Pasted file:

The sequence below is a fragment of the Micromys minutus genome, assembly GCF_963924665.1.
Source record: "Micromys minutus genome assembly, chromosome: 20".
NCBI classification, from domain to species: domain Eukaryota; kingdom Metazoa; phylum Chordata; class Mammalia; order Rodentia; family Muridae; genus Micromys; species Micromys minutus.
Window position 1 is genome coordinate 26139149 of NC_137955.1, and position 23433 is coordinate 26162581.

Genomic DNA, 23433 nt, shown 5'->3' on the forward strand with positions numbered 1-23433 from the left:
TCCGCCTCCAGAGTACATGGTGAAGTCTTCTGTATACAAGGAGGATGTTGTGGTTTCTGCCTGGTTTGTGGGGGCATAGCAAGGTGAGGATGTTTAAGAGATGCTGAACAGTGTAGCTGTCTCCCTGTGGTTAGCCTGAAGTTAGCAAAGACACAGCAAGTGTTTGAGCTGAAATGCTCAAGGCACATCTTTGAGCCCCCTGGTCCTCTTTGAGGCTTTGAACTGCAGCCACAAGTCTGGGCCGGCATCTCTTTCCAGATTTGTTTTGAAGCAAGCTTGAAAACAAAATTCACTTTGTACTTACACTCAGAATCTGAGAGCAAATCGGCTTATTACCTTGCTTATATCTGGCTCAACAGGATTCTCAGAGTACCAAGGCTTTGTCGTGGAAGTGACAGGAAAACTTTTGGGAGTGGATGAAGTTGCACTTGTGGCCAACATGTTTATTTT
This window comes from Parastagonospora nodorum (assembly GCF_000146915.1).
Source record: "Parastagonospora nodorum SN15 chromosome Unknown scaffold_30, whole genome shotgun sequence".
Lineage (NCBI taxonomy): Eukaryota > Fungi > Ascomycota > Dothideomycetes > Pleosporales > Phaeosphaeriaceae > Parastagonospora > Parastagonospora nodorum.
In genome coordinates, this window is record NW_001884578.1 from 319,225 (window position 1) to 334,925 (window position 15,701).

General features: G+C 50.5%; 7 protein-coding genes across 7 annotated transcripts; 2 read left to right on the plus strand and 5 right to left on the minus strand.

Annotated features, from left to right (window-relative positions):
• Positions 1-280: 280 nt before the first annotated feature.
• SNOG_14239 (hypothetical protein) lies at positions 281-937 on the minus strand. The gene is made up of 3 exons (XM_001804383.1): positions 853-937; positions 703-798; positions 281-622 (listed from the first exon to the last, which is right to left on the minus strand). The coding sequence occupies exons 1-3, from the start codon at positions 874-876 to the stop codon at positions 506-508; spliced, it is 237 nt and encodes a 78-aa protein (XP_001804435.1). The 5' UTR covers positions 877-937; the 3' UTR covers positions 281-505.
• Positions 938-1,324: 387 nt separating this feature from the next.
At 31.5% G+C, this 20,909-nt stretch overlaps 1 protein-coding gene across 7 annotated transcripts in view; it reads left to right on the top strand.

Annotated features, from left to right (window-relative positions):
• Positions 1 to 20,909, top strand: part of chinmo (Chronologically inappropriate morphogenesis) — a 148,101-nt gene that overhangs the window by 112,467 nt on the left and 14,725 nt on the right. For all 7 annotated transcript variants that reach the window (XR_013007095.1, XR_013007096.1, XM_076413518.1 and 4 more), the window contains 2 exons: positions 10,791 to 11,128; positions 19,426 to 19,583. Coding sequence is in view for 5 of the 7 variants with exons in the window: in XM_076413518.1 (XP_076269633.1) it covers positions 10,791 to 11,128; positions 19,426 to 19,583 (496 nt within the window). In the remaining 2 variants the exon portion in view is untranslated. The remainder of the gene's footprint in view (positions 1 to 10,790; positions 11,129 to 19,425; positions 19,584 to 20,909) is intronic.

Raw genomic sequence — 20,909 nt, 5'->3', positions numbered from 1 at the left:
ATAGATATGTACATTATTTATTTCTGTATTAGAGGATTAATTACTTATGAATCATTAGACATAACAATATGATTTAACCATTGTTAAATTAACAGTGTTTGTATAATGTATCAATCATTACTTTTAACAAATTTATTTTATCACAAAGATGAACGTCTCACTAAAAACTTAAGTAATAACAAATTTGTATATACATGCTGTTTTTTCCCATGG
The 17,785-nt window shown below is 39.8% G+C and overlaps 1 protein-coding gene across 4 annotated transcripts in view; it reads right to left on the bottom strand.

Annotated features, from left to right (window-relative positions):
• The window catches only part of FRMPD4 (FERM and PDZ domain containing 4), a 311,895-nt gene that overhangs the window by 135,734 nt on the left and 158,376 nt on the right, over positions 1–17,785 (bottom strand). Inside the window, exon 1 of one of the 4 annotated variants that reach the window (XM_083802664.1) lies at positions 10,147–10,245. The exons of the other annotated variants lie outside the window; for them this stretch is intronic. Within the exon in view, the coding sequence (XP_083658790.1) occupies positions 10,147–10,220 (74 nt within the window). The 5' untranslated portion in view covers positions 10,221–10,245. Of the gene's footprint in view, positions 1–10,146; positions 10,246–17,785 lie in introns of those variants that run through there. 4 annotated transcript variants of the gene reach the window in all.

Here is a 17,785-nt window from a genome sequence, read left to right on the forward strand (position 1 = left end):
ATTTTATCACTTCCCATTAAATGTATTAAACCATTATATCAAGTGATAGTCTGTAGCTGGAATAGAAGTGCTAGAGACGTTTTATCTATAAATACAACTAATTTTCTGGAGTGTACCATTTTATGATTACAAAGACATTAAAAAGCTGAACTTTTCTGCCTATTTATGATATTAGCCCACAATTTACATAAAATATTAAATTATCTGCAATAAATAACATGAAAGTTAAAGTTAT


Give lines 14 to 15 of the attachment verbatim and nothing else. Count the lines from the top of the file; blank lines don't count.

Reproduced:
• SNOG_14239 (hypothetical protein) lies at positions 281-937 on the minus strand. The gene is made up of 3 exons (XM_001804383.1): positions 853-937; positions 703-798; positions 281-622 (listed from the first exon to the last, which is right to left on the minus strand). The coding sequence occupies exons 1-3, from the start codon at positions 874-876 to the stop codon at positions 506-508; spliced, it is 237 nt and encodes a 78-aa protein (XP_001804435.1). The 5' UTR covers positions 877-937; the 3' UTR covers positions 281-505.
• Positions 938-1,324: 387 nt separating this feature from the next.